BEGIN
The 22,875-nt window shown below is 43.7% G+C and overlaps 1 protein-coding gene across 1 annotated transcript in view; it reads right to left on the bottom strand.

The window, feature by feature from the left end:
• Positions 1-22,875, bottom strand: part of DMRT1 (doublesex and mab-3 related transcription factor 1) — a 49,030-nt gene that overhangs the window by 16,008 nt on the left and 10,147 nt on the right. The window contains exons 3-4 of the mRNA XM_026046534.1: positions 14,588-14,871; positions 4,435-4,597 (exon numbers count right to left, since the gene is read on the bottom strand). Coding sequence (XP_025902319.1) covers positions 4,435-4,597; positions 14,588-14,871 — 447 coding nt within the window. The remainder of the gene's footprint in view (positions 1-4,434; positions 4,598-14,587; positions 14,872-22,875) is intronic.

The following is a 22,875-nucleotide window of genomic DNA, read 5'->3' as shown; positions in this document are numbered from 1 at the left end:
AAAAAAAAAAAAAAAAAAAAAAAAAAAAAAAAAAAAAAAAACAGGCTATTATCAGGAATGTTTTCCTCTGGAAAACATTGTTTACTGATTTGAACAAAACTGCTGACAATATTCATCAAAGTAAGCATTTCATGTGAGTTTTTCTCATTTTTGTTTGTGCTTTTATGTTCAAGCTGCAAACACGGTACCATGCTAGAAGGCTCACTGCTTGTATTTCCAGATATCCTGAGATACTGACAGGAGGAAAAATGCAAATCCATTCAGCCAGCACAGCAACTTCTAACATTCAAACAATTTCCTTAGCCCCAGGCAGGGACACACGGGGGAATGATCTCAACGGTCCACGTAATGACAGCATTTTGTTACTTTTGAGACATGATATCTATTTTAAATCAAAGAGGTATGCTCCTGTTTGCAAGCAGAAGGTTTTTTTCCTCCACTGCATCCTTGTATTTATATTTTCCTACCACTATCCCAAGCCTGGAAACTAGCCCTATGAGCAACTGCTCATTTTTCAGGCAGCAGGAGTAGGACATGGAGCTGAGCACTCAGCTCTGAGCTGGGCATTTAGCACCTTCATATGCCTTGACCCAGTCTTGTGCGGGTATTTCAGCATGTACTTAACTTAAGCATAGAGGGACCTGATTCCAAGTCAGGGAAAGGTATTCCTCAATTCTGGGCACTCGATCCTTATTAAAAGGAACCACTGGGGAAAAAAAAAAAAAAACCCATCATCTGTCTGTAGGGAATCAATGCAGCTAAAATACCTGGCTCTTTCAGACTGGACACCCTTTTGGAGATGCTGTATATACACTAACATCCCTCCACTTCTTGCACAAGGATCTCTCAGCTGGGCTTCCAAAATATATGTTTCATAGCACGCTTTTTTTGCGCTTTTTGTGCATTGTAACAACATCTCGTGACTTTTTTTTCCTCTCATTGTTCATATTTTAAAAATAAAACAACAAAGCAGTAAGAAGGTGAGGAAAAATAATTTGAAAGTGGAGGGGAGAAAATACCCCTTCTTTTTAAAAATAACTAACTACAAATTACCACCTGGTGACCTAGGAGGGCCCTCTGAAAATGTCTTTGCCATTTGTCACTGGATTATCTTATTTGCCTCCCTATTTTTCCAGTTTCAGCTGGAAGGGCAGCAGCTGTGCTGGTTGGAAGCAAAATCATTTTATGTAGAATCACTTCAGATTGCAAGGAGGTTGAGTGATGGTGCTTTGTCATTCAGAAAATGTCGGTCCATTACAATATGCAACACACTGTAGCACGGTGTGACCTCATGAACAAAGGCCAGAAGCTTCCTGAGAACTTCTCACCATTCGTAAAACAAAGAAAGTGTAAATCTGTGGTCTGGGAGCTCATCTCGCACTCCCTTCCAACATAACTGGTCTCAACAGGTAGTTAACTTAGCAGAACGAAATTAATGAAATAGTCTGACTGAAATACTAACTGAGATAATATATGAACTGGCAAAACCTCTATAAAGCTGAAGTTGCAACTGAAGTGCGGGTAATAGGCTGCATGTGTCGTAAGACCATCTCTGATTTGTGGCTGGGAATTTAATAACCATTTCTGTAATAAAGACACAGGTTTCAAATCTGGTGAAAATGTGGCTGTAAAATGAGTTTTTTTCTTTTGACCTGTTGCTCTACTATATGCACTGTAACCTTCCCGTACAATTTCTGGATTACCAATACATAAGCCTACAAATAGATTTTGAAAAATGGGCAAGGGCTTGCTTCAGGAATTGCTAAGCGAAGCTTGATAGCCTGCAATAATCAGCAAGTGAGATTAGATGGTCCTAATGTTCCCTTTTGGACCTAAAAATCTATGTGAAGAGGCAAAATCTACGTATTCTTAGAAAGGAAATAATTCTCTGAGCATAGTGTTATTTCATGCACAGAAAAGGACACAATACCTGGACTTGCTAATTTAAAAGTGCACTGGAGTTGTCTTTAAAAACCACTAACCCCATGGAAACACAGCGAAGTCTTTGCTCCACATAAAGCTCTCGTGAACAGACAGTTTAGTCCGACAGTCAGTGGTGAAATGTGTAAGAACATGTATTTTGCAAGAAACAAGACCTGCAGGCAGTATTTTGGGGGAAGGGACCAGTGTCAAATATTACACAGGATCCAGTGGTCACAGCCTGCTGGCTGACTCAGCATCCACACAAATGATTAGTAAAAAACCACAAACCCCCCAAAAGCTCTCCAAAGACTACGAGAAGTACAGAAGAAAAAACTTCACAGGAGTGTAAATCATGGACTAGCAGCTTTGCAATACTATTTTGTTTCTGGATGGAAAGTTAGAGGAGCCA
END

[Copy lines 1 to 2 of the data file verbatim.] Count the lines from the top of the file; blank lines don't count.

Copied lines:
The 22,875-nt window shown below is 43.7% G+C and overlaps 1 protein-coding gene across 1 annotated transcript in view; it reads right to left on the bottom strand.

The window, feature by feature from the left end: